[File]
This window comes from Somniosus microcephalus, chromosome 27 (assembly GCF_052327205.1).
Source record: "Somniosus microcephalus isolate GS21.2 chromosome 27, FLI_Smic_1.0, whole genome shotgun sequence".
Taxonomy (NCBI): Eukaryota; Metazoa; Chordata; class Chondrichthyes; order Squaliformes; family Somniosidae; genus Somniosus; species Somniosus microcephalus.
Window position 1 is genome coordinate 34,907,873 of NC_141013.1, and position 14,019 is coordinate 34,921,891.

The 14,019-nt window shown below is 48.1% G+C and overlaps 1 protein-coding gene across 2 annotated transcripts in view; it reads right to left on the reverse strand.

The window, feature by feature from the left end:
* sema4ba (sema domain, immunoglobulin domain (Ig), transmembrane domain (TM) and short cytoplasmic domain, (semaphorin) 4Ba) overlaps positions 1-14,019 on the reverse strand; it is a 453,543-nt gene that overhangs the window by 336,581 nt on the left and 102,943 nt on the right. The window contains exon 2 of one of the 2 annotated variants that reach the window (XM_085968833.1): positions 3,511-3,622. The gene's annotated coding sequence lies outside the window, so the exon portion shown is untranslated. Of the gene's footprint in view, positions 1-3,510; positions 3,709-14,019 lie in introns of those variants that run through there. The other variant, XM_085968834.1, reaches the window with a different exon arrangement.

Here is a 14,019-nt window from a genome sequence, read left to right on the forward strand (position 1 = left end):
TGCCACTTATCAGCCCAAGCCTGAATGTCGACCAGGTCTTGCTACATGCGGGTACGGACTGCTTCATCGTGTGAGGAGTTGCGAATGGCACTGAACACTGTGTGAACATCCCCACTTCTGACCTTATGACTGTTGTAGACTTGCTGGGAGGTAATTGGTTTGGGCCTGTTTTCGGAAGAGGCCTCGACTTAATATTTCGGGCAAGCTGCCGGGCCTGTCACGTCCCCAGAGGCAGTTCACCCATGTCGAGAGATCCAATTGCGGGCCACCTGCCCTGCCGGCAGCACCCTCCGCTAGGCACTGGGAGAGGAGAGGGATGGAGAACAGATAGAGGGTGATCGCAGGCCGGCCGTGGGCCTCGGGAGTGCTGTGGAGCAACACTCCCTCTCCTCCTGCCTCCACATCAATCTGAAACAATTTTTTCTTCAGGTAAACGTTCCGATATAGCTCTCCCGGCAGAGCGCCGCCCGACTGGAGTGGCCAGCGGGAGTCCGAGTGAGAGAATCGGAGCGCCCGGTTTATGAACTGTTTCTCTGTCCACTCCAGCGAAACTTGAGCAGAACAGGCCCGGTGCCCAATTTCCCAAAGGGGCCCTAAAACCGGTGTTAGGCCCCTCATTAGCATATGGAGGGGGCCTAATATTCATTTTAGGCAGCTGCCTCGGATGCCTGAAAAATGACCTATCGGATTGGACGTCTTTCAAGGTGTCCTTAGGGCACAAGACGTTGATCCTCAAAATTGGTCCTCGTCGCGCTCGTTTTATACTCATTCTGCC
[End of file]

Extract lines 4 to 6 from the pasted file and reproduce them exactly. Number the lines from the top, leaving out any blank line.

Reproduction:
Window position 1 is genome coordinate 34,907,873 of NC_141013.1, and position 14,019 is coordinate 34,921,891.

The 14,019-nt window shown below is 48.1% G+C and overlaps 1 protein-coding gene across 2 annotated transcripts in view; it reads right to left on the reverse strand.

The window, feature by feature from the left end: